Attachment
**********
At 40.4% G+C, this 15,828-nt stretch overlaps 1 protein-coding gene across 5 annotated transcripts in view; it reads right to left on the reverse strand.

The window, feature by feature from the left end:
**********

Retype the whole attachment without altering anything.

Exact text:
At 40.4% G+C, this 15,828-nt stretch overlaps 1 protein-coding gene across 5 annotated transcripts in view; it reads right to left on the reverse strand.

The window, feature by feature from the left end: